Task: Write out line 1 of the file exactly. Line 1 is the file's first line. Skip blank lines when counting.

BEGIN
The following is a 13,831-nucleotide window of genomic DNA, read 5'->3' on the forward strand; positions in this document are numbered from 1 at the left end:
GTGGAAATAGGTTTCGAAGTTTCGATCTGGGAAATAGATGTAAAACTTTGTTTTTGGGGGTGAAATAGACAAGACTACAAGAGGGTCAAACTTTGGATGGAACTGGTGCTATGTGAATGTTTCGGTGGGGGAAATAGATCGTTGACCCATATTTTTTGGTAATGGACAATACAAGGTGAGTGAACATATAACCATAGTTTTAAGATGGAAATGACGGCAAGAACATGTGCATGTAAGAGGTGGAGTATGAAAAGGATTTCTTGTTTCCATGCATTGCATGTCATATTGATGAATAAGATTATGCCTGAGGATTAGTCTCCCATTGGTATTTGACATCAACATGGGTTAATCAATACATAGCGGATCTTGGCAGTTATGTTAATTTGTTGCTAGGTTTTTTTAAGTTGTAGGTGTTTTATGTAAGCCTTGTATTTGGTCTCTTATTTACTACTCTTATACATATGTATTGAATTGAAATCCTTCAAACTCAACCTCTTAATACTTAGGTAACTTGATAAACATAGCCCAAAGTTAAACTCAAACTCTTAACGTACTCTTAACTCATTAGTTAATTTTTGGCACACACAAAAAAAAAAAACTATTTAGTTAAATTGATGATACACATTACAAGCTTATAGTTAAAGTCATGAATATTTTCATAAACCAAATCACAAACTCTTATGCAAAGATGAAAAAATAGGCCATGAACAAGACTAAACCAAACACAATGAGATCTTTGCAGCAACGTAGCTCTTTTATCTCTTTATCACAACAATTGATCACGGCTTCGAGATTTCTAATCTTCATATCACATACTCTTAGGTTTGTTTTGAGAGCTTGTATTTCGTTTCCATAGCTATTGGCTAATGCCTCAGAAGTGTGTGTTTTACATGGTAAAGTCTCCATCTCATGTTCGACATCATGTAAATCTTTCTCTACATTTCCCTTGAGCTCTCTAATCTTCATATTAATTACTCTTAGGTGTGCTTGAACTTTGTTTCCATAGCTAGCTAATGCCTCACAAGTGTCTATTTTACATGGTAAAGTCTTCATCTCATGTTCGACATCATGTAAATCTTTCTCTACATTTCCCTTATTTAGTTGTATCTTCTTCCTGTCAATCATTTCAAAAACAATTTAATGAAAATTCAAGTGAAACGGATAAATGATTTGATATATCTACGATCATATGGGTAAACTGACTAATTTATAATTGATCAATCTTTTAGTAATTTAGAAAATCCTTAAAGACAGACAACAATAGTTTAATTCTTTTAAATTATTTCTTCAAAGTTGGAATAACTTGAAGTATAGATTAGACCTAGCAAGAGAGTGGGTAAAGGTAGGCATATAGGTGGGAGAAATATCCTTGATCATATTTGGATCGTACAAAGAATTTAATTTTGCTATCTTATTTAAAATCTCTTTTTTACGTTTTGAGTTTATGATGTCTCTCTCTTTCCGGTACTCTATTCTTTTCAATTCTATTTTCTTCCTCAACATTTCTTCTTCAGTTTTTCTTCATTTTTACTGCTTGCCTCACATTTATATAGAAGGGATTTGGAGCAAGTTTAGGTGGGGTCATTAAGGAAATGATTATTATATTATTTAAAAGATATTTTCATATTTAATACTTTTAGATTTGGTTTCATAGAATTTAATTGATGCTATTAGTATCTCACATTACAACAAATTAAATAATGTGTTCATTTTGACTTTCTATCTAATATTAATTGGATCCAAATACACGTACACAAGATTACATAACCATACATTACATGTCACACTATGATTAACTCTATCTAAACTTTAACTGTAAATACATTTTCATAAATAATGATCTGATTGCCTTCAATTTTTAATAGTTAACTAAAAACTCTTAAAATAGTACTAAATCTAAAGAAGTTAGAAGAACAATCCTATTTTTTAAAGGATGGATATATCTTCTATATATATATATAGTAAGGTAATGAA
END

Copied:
The following is a 13,831-nucleotide window of genomic DNA, read 5'->3' on the forward strand; positions in this document are numbered from 1 at the left end: